Mesothelioma Risk Factors

Print
Print
CT scan of mesothelioma tumor.

Memorial Sloan Kettering researchers have shown that mutations in the gene BAP1 can lead to the growth of mesothelioma tumors. Next: clinical trials to study drugs that target this gene to help treat mesothelioma.

The biggest risk factor for developing mesothelioma is being exposed to asbestos.

What is Asbestos?

Asbestos is a fibrous substance that was widely used as a building material from the 1950s to the 1990s in the United States. It was valued for its insulating and fire-resistant properties, among others.

If you worked, or still work, in the following industries, you may have been exposed to unsafe levels of asbestos at some point:

  • carpentry
  • construction
  • heating and air-conditioning
  • insulation
  • milling
  • mining
  • plumbing
  • shipyard work
  • electrical work
  • other industries that may have used asbestos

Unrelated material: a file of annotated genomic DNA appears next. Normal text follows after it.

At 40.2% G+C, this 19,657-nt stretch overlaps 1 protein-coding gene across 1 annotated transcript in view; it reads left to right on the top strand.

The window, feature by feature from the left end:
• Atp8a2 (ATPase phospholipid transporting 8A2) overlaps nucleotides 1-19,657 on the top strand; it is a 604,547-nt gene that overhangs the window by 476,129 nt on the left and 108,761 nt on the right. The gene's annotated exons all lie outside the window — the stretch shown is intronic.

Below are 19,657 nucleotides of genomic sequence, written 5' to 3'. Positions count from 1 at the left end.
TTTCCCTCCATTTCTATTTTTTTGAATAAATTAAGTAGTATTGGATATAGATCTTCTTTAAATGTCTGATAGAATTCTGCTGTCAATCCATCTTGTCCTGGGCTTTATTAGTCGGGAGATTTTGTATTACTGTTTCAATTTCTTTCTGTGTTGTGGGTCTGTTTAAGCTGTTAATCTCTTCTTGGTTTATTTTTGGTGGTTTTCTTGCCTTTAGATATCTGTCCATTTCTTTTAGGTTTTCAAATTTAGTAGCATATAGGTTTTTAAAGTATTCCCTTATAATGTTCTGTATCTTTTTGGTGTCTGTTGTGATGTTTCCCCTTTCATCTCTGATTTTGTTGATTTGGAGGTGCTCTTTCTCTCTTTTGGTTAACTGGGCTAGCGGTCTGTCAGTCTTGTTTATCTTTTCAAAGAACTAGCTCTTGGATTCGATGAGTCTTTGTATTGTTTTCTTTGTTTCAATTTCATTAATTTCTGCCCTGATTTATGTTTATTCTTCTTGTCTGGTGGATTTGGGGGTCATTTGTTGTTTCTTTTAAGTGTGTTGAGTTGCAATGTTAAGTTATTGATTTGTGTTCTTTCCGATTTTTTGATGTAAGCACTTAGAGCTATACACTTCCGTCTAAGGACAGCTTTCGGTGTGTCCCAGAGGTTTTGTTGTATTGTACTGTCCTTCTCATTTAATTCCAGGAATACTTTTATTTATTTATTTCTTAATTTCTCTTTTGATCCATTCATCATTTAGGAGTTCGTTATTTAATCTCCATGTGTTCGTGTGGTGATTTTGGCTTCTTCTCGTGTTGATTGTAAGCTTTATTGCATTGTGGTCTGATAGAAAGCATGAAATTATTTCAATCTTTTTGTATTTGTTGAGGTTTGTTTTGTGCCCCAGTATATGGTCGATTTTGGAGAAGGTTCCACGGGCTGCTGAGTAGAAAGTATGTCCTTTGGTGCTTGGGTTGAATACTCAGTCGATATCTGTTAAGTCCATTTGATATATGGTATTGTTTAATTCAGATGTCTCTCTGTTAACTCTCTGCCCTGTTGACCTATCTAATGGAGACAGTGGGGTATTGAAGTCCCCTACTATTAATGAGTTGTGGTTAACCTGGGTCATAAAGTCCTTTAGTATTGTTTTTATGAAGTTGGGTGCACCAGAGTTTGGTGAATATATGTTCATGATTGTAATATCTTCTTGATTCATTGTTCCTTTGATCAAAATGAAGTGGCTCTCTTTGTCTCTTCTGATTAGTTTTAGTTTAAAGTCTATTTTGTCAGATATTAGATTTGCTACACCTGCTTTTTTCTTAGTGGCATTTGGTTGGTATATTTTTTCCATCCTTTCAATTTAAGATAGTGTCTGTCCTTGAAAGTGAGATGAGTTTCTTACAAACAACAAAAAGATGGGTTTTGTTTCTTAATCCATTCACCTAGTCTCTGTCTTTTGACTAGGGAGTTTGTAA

Because so many military personnel worked in these types of jobs, they are often at greater risk for having been exposed to asbestos, and developing mesothelioma as a result.

Mesothelioma is about three times more common in males than females. If you worked in any of these industries, your family members may also be at an increased risk for developing mesothelioma because of being indirectly exposed to asbestos from your clothes or other work materials.

The disease commonly starts 20 to 40 years after exposure to asbestos, which explains in part why pleural mesothelioma occurs in men age 64 and older more often than in men in their 30s.

Other Risk Factors for Mesothelioma

At Memorial Sloan Kettering Cancer Center we’ve also helped identify other risk factors for mesothelioma:

Our mesothelioma team can work with you to identify the risk factors that may affect you and your family.